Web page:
Submitted Review

‘Let’s look for some sparks.’

Lindy Lee ‘Moon in a Dew Drop’

  • Museum of Contemporary Art • New South Wales

  • 01 October 2020—27 February 2021

  • Donald Holt • Published 20 January 2021

I was late out of the blocks getting to this exhibition, in fact, I was late out of the blocks getting to Lindy Lee’s later of works. This places me at a fresh start, I like to feel. Renewed.

The first room’s opposing works set tone and triggered memories, revealing that the work as a career is not linear but more a suite of axes. Each axis a string that stretches to overlap, and at each point, the tether of these oppositions, we see not fixed points but an arc of variances. With all of them in motion the friction and flint of each facet create myriad opportunities for the artists spark to be hit, but not all of them ignite.  Minor shifts in each thread make for new propositions in Lee’s cosmos.

And what of these axes?  Well I see several clear links, that alone describe numerous of the new and early works from this overview of the practice, yet of course the odd loose fibre contaminates the network. Let’s look for some sparks.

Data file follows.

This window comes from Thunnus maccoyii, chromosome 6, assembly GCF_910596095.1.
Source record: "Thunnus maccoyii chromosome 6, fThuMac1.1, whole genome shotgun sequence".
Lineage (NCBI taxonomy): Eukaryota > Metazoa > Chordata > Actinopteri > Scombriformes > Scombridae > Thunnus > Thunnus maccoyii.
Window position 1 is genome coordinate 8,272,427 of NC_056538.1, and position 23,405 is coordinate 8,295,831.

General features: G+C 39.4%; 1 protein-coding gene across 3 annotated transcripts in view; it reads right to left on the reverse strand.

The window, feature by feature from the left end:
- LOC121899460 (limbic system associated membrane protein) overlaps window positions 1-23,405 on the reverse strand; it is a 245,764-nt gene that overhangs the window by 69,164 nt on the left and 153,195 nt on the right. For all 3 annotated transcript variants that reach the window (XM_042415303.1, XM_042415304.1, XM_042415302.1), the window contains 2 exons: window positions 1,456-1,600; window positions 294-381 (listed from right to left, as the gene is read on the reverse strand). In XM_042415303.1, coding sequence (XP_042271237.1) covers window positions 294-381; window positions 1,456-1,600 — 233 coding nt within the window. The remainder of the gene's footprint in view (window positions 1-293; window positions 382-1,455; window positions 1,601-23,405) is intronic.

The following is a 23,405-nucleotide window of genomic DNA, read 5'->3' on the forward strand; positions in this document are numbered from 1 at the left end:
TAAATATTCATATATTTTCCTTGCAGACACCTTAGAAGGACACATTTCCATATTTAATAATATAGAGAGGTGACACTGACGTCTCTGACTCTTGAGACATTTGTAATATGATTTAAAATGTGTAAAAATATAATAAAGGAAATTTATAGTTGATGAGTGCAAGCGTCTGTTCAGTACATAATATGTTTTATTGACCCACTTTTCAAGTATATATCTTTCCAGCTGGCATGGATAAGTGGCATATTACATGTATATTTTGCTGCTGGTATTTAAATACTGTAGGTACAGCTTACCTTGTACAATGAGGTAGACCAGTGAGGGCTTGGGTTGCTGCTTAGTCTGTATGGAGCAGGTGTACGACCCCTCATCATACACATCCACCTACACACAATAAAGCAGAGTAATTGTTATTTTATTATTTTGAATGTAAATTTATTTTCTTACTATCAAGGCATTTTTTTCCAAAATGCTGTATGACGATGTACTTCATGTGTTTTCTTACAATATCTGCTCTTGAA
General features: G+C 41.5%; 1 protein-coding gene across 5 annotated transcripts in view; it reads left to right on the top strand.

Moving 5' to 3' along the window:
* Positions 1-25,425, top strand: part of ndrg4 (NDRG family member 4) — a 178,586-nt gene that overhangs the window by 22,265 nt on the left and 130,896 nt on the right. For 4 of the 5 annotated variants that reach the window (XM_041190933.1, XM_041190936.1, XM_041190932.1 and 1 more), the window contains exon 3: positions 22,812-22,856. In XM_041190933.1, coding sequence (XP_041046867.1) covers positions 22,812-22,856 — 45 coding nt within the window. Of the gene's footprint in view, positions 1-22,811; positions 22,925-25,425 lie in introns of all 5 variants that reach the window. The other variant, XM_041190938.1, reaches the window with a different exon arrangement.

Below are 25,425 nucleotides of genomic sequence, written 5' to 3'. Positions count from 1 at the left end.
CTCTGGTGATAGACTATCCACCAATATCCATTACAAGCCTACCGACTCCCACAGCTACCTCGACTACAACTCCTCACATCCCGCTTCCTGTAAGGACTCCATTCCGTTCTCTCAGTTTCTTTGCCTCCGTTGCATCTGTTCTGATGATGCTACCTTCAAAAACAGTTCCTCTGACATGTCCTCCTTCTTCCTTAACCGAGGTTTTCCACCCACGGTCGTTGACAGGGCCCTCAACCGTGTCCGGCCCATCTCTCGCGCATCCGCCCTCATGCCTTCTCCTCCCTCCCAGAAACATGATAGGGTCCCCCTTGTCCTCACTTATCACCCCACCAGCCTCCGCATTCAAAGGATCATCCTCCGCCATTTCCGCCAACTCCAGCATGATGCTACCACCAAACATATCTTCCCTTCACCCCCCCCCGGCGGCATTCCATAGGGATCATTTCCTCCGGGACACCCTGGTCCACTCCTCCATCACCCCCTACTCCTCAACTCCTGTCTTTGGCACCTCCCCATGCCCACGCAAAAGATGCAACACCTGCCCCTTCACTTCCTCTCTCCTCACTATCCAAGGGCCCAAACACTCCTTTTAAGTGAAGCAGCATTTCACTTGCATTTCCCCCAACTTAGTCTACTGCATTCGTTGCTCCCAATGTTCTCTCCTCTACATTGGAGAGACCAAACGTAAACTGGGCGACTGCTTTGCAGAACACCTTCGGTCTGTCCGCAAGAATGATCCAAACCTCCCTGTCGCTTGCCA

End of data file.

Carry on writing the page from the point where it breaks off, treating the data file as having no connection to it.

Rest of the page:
Obliteration to Perforation. The early Xerox works are performative builds that intend to reveal then obfuscate the subject. Classical faces blackened through repetition like cataracts and Alzheimer’s. Where at the other end are destructive perforations, equally performative, due to the application of a focussed magnifying glass to sear and perforate the works, both ways defiling and making physical the surface of holding image.

History to Theocracy. Lee took to history early and wiped it out. She took to her own history and dug it up. While she didn’t have the luxury of exclusive cultural access afforded other cultural lineages, the embrace was more opensource with a few dips into the family album. On the journey, the magnetism of spirituality stiffens the evolution of this trajectory with unflinching honesty and conviction.

Repetition to Edition. It’s clear that repetition of an image or object can hold arresting scale. Multiplying the image and spacing it out to fill the void is often a biennale trope. Seldom is the single object as beguiling as it is in a consuming field. Lee’s attack started with seriality to explain her need to remove images and eventually used it to create the images. I find this especially true of the large bronze haemoglobins that are at once shadows of scholars’ stones, eroded to sculptural abstraction while being polished for Koonsian appeal for self-refection via the social media.